Innovation Forum Detroit | October 2-3, 2018
How business can measure the impact—and ROI—of corporate sustainability In partnership with the Erb Institute, Innovation Forum recently hosted a conference in Detroit that delved into the best ways to assess materiality, build a business case and deliver impact at scale. Participants from corporations, nonprofits and academia shared their approaches to measuring impact and return on investment (ROI). They focused on fully understanding impact so that they can better drive strategy, justify budgets and communicate progress. Individual sessions ranged from ways to make board members really care about sustainability, to improving worker well-being, to industry-specific case studies. Following are some of the key discussion points from the event.
We are moving from “do less bad” to “do more good.” The concept of business for good is slowly building momentum in the private sector. In the past, sustainability impacts often were born out of risk mitigation rather than strategy. Now, companies are moving from managing risk to innovating positive change. This includes more “circular economy” thinking, as well as going beyond certification to more thoughtful and deliberate analysis and assessment. Companies are trying to get more actionable information out of certification. And, through B Corp certification, companies are working to return value to all stakeholders, not just shareholders.
For investors, it’s good business to be sustainable. In an ideal world, “responsible investment” would simply be “investment.” So, what are investors looking for that will make a responsible investment the right investment? They want to analyze risk and return, the long- and short-term business strategy, and how the business innovates. Companies must mitigate their full risks, quantify how their actions make them a better company, and address environmental impacts in their supply chain and beyond.
Meeting people (and companies) where they are is critical. This includes stakeholders, shareholders, consumers and the C-suite. Participants agreed that sustainability should be fully integrated into the company’s core strategy, but people’s comfort levels with sustainable practices vary. Some companies need to walk before they can run, so they may not be ready for science-based targets yet. Erb Institute | Innovation Forum | 1
Customers want to make an impact. How can companies be more transparent and give consumers the power to make influential choices? Companies are expected to make their supply chains both transparent and traceable—because consumers want to know where their products come from. Storytelling can also help promote sustainable practices and ethical sourcing—as well as create connections between consumers and suppliers or growers. “It’s a business opportunity to build trust with your brand,” one participant said.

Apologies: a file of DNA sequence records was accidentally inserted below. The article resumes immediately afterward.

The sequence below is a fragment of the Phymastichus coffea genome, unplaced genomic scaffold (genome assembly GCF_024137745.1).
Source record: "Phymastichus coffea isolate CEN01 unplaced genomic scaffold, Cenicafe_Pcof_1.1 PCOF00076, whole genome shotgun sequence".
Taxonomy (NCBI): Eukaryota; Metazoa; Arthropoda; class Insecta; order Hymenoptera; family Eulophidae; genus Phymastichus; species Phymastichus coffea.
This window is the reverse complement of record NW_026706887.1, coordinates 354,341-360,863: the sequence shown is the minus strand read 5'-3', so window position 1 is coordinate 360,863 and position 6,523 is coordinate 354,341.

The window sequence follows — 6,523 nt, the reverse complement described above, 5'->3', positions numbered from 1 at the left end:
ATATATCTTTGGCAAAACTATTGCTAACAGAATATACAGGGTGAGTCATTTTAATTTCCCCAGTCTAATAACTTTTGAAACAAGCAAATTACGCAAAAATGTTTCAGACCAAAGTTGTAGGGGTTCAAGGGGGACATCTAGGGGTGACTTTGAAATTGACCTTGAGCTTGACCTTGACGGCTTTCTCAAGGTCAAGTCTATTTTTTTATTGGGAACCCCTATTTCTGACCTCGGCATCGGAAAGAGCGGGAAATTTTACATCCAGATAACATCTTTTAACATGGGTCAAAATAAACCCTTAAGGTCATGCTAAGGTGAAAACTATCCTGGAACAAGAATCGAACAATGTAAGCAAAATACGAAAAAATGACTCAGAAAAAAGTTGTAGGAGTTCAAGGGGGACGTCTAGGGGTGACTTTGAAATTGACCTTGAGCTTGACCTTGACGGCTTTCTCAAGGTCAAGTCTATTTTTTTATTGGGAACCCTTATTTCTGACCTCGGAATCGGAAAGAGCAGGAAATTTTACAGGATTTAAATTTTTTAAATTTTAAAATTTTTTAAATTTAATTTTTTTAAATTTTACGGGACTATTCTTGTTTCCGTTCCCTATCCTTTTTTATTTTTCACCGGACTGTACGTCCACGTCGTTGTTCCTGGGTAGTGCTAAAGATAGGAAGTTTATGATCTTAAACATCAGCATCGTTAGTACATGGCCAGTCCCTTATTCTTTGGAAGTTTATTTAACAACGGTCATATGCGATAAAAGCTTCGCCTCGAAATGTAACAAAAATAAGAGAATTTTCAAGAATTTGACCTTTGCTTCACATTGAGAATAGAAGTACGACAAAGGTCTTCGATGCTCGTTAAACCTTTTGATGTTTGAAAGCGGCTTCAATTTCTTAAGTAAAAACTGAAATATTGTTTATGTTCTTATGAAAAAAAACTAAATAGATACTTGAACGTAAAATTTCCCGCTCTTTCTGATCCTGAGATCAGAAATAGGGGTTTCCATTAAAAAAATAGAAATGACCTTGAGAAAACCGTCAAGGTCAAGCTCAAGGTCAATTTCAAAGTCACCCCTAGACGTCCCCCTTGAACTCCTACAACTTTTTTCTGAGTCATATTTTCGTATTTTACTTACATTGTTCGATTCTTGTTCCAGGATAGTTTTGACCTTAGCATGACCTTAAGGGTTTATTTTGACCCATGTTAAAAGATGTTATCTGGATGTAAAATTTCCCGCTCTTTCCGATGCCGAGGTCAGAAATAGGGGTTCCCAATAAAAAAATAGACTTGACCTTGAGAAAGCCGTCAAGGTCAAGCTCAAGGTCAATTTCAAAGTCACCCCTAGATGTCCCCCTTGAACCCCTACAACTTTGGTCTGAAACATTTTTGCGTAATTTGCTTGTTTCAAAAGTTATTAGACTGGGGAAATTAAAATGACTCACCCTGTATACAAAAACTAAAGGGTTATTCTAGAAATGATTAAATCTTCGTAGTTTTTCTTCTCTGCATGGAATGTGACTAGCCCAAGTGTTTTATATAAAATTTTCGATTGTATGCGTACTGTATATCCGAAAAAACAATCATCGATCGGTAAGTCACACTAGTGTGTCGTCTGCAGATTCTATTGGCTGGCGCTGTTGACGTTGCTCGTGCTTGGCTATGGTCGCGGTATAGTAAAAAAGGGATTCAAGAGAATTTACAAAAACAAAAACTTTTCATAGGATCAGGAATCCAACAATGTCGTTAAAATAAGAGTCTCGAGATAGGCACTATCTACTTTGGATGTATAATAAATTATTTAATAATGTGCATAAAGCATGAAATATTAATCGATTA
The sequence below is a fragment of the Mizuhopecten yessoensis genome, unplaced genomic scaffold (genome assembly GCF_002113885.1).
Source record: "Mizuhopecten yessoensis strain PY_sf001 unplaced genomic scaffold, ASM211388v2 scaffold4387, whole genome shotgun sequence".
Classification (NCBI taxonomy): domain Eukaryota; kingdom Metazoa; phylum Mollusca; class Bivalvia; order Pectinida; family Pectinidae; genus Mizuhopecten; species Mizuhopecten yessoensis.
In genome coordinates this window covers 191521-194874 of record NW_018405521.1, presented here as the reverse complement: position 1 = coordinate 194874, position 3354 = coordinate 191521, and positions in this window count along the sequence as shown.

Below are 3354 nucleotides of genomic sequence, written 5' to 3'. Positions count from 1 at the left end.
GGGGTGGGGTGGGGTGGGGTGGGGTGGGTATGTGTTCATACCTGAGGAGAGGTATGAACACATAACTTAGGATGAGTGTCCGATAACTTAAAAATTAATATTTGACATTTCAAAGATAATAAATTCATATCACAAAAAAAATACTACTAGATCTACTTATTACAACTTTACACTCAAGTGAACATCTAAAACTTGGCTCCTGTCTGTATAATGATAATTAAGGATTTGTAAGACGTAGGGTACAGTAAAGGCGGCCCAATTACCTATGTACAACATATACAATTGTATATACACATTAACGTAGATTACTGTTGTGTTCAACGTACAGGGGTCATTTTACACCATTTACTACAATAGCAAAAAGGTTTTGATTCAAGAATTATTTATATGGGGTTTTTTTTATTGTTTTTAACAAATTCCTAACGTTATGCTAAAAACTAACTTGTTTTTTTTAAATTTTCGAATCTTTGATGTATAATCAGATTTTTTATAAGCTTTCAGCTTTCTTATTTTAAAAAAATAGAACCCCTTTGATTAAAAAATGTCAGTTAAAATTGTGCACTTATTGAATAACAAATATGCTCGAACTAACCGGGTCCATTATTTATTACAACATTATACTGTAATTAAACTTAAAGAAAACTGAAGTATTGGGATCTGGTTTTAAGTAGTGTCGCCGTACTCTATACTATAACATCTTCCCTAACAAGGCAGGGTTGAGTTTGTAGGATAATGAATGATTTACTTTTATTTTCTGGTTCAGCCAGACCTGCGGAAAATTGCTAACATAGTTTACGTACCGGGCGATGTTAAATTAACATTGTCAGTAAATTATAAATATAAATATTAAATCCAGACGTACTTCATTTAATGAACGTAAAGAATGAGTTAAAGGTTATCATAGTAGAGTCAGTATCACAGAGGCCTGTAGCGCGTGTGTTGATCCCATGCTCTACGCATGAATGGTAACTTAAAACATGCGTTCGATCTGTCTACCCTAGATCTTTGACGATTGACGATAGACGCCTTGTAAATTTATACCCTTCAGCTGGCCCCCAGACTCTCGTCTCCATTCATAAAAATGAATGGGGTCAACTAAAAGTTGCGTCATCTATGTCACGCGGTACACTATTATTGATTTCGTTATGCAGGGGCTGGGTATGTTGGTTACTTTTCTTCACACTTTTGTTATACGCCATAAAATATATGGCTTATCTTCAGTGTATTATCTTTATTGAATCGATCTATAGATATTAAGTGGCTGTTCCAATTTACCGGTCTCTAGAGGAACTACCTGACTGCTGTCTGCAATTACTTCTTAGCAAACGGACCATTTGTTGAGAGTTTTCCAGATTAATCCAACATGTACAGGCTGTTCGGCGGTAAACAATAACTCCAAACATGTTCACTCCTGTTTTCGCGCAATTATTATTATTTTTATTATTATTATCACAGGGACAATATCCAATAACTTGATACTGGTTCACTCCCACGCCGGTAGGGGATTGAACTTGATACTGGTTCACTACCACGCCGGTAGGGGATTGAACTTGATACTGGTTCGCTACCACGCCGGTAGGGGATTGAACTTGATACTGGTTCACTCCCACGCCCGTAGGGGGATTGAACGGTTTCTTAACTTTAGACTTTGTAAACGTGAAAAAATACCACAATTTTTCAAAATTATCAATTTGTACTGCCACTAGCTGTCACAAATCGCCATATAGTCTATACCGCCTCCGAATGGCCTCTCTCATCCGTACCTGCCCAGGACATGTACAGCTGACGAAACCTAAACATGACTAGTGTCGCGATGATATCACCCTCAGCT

Accountability and transparency help reduce a company’s risk. The stakes are especially high for human rights risks. Companies have been making progress on issues such as forced labor and mitigating the progress of disease in Central American banana workers. At the company level, one panelist said, addressing human rights is an issue of will, not ability: “If you want to make sure your supply chain is safe, invest in it.” In some areas, field workers are empowered to document and report risks or violations. However, revealing risk can be problematic. As one participant put it, companies “want to know the extent of the problem, but knowing the extent of the problem puts them at risk” of punitive regulatory action.
What we need is to transform the entire business model into truly more forwardthinking models that drive market-level change. The opportunity for collaboration and sharing in the pre-competitive field is huge. One pre-competitive recycling coalition spans the value chain from retail to brand to supplier to container manufacturer—all the way back to the recycling infrastructure that “harvests” the container from the consumer after use. Industry-driven interventions can align market pull and push to strengthen the value chain toward the most sustainable value opportunities.